SurrealPSD Tutorial Index
As the mystic season approaches, we celebrate communion with the dead in grisly style.. 4 Weeks of Terror!! This is the first walkthrough in our Halloween Photomanipulation mini-series; a ghoulish skullface effect created using layer masks and blend modes. Terrify friends and family with your reverse-makeover (or an amusing ‘before and after’ crystal meth poster..) Read on for the skinny..
This composite is put together using a primary figure image, a selection of skulls and some ‘flesh’ textures:
The first step is to find a suitable stock image for base figure; it’s worth selecting a portrait style pose, facing straight on; this will make life easier when matching the skull stocks. For the example piece, Ive used an image by MinorphicPhoto (DeviantArt).
Start off by removing the background from your base figure – I used a Layer Mask and the Pen Tool. Check out our Pen Tool Background Removal article if your not familiar with this technique. You may want to pull in a new background to start adding a sense of mood, I used some film textures from Lost&Taken.com.
Eyebrows usually get in the way with this type of work, so it’s a good idea to get rid of them! This process is very straightforward, simply use the Patch Tool (J) to draw a rough selection around the eyebrow, and then click and drag to a clear area of skin – this will ‘content-aware’ fill the eyebrow area and usually works quite well. Repeat for the second eyebrow.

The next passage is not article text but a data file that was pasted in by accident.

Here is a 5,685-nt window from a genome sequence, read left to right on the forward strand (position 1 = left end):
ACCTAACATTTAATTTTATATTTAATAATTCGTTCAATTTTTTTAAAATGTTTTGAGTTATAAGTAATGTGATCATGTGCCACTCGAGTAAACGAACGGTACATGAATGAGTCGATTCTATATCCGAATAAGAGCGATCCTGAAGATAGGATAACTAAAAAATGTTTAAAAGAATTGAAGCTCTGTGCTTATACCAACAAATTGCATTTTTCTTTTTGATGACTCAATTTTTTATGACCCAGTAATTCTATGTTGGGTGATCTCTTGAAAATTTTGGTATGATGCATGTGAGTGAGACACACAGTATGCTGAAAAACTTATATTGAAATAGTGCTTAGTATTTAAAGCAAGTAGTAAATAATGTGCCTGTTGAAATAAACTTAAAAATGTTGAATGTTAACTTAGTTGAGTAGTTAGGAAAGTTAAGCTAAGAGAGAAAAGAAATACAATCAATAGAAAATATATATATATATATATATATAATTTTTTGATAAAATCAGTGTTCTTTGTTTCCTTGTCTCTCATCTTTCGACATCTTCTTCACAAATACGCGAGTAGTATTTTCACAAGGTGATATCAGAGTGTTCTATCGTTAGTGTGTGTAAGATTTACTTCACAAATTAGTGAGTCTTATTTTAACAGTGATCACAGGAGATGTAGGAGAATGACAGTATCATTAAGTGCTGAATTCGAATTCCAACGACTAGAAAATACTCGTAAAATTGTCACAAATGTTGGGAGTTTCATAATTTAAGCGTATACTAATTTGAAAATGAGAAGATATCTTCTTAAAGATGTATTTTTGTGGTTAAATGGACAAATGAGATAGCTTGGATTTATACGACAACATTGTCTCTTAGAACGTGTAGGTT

You may want to tweak the stock model’s eyes to ramp up that evil aesthetic. I used a little technique here involving duplicate layers and Screen Layer Mode. I’ll be doing a seperate tutorial on this style of eyes in the near future – so stay tuned for that one!!
Chances are your stock model will have a healthy skintone like our example gentleman.. A tweak of the skintones will help match the muted colours of the bone and also contribute to the macabre nature of the work. Create a new Layer Group (Ctrl/Cmd+G), and within the group use Adjustment Layers to work with the skin tones.
I used a couple; Curves, Colour Balance and Hue/Saturation. For your own piece, use your preferred method to drain some of the life out of those cheeks! Once you are happy with the overall skintone, add a Layer Mask to the group that contains your Adjustment Layers and Invert the mask to Black (Ctrl/Cmd + I).
Create a selection based on your stock model base layer (Ctrl/Cmd + click layer icon) and fill that selection with white on the skintone Layer Group Mask. This will apply all your adjustments to the figure only, and not the background. Your layer stack may look something like this:
Before and after our skin muting adventures:
Now it’s time for a bit of ‘bone work.. If your lucky, you may find just one skull image that fits nicely with your base stock – that wasn’t the case with me!! Here are the skull stocks that I used to construct the example piece.
Skull1 from my HD, Skull2 by Aleuranthropy (DeviantArt), Skull3 by TheManface (DeviantArt)